Concert Etiquette: The Audience

Concert etiquette is basically the protocol that you follow for that style of music. For example, rock concert customs are completely different than an orchestra concert. I feel that most people have a sense of how to behave at a casual concert, therefore, we will focus on a more formal or classical setting.

1. Sit back and enjoy the show

Classical concerts that you see in the U.S. are ones where the audience sits to watch. This could be anything from a symphony to a child’s school concert. However, say you need to use the restroom. What you do is wait until a piece is over, leave your seat and the hall as swiftly and quietly as possible; make sure the doors close quietly behind you. Before entering, wait outside the hall doors until you hear the end of a piece or beginning of applause through the doors. Then you would enter the same way as you left. This is particularly important for recital halls or gyms, for it is much easier to hear exterior noise than for a larger concert hall when doors are opened. What’s even worse is at the school setting when younger siblings are given a ball or something to play with at the back of the gym. The objective is to be settled before the concert and intently listen and watch the performance until the end.

2. Avoid noise and other distractions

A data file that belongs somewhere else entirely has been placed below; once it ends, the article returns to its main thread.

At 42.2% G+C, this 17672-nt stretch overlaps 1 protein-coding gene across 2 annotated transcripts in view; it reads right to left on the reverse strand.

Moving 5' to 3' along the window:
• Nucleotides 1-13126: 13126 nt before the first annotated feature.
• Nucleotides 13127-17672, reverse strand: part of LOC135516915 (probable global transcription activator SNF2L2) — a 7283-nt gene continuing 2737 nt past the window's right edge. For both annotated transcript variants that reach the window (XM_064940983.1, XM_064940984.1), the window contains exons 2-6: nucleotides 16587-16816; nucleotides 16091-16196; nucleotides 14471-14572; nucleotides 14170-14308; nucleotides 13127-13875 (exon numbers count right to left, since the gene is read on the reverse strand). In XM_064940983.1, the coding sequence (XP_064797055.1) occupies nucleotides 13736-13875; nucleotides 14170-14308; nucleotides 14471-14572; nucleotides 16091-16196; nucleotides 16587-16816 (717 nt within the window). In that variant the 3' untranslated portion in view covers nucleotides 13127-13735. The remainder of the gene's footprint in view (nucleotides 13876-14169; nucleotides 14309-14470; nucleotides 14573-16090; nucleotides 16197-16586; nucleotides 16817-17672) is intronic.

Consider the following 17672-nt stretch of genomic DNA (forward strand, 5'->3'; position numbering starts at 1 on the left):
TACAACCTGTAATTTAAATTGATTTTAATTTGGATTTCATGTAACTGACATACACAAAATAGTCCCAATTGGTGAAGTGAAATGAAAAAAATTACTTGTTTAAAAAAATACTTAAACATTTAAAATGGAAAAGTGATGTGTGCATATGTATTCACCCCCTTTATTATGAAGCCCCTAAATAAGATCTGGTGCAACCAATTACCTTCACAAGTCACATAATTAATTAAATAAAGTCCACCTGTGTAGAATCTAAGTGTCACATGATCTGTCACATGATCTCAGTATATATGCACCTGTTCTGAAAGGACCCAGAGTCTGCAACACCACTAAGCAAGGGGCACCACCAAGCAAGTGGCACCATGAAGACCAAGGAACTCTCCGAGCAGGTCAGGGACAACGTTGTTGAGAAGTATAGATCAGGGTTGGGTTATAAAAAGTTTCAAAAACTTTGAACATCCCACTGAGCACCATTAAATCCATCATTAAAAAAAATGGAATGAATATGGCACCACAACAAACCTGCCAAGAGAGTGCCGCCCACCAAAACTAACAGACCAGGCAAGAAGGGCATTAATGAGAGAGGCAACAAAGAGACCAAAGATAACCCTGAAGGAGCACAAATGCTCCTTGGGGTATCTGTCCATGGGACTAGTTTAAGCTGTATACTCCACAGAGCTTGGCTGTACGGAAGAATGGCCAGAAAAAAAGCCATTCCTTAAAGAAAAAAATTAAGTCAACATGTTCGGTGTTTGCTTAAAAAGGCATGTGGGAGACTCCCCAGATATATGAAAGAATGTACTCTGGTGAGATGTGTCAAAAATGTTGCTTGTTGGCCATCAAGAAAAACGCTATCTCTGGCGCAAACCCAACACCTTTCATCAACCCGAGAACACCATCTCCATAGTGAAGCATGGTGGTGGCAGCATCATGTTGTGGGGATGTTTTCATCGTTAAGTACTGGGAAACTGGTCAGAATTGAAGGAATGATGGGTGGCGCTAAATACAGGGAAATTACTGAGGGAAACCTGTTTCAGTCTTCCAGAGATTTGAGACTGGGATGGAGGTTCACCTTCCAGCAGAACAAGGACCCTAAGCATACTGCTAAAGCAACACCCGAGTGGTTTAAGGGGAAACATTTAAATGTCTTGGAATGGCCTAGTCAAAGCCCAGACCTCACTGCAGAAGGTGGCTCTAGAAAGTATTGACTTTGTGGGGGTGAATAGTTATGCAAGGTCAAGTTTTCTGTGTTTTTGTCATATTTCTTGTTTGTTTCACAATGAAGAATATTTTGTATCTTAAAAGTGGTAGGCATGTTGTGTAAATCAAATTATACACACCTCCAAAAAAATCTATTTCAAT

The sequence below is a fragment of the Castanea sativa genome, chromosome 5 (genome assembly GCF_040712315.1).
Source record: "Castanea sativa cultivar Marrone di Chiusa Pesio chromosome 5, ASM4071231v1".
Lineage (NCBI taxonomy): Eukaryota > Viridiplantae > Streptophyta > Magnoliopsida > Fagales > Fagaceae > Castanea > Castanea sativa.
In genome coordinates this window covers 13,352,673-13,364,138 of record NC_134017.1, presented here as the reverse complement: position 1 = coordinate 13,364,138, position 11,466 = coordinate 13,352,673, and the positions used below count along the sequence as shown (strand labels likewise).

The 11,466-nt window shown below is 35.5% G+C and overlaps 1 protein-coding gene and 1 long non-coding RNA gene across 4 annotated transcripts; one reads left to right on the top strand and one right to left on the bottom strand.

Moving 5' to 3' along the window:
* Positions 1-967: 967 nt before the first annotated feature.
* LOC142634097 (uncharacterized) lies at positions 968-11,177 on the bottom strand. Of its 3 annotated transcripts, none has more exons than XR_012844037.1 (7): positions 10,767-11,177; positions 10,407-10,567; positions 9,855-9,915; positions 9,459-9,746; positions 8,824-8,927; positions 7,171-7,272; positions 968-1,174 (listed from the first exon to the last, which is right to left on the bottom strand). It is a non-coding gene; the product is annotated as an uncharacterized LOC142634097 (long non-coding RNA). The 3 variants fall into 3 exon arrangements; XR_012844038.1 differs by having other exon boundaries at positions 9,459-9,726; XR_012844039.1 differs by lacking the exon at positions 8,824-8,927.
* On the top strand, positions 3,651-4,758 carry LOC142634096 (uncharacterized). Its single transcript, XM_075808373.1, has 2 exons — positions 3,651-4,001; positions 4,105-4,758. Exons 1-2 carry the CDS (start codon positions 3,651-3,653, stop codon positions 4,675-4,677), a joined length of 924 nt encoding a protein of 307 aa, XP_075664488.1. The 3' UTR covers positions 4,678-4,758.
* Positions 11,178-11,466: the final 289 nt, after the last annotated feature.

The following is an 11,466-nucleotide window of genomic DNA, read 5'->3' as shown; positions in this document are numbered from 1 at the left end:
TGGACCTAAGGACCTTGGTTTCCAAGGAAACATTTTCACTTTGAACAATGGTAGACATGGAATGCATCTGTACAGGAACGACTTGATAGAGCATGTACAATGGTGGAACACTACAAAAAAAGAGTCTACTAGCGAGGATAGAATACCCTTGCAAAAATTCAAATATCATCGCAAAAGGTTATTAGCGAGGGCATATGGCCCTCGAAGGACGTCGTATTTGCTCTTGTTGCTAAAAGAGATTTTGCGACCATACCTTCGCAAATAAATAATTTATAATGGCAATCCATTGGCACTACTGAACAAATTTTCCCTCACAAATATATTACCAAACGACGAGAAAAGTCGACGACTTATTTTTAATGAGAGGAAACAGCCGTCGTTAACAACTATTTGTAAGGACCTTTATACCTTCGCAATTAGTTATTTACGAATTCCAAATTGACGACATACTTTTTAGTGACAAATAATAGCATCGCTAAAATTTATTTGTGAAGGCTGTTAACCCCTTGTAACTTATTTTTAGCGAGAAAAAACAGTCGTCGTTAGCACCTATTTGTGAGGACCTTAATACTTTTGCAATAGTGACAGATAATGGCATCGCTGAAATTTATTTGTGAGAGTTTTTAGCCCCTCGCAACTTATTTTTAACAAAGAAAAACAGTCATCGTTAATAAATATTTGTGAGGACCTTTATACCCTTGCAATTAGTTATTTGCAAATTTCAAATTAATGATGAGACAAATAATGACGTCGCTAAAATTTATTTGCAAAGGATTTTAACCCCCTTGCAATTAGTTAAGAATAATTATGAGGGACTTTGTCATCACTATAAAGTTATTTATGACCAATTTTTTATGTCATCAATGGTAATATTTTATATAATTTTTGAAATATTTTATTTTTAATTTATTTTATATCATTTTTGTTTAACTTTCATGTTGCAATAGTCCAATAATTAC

Despite what I said in the previous paragraph, if there is a young child in the audience being disruptive, for example a crying baby, leave the hall as soon as possible. It is only courteous to the performers and other audience members. Please turn your cell phones off; you never know when your phone will ring, and camera flashes can be really distracting. In recent years, I have noticed people talking or texting to each other in the middle of a performance. Not only are these things off-putting to other audience members, but it is completely disrespectful to the performers. Even at rock concerts, you’d probably hear screaming, but the audience has their full attention on the band. If you’d rather socialize or play, why even be there. Also, screaming and shouting is not appropriate for a classical or formal concert.

So really, there are just two things for audience members to remember at a classical style concert. One, avoid too much movement, and two, be as noiseless as possible. The performers worked hard for their concert, it is only courteous that the audience respects that effort.


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